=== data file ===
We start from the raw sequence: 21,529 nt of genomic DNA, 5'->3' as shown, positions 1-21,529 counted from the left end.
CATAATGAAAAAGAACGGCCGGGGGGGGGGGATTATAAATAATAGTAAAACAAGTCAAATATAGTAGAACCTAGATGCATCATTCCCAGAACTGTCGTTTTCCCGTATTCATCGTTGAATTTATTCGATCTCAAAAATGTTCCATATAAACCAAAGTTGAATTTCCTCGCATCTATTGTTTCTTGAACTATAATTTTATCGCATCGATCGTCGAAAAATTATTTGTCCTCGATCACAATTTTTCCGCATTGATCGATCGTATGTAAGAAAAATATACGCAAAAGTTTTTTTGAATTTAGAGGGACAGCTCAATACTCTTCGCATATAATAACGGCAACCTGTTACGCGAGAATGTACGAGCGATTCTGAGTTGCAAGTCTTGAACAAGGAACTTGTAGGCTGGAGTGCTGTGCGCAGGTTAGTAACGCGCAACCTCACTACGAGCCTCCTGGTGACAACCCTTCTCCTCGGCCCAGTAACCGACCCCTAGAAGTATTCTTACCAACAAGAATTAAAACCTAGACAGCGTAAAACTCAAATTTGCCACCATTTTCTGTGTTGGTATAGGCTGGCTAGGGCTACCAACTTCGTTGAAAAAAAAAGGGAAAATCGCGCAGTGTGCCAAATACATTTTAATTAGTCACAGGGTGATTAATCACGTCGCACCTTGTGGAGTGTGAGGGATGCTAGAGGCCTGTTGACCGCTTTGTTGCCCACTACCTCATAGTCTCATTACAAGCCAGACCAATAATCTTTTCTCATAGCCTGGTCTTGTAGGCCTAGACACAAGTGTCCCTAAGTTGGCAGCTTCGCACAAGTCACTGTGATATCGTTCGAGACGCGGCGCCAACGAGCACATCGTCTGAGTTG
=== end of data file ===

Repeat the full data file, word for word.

We start from the raw sequence: 21,529 nt of genomic DNA, 5'->3' as shown, positions 1-21,529 counted from the left end.
CATAATGAAAAAGAACGGCCGGGGGGGGGGGATTATAAATAATAGTAAAACAAGTCAAATATAGTAGAACCTAGATGCATCATTCCCAGAACTGTCGTTTTCCCGTATTCATCGTTGAATTTATTCGATCTCAAAAATGTTCCATATAAACCAAAGTTGAATTTCCTCGCATCTATTGTTTCTTGAACTATAATTTTATCGCATCGATCGTCGAAAAATTATTTGTCCTCGATCACAATTTTTCCGCATTGATCGATCGTATGTAAGAAAAATATACGCAAAAGTTTTTTTGAATTTAGAGGGACAGCTCAATACTCTTCGCATATAATAACGGCAACCTGTTACGCGAGAATGTACGAGCGATTCTGAGTTGCAAGTCTTGAACAAGGAACTTGTAGGCTGGAGTGCTGTGCGCAGGTTAGTAACGCGCAACCTCACTACGAGCCTCCTGGTGACAACCCTTCTCCTCGGCCCAGTAACCGACCCCTAGAAGTATTCTTACCAACAAGAATTAAAACCTAGACAGCGTAAAACTCAAATTTGCCACCATTTTCTGTGTTGGTATAGGCTGGCTAGGGCTACCAACTTCGTTGAAAAAAAAAGGGAAAATCGCGCAGTGTGCCAAATACATTTTAATTAGTCACAGGGTGATTAATCACGTCGCACCTTGTGGAGTGTGAGGGATGCTAGAGGCCTGTTGACCGCTTTGTTGCCCACTACCTCATAGTCTCATTACAAGCCAGACCAATAATCTTTTCTCATAGCCTGGTCTTGTAGGCCTAGACACAAGTGTCCCTAAGTTGGCAGCTTCGCACAAGTCACTGTGATATCGTTCGAGACGCGGCGCCAACGAGCACATCGTCTGAGTTG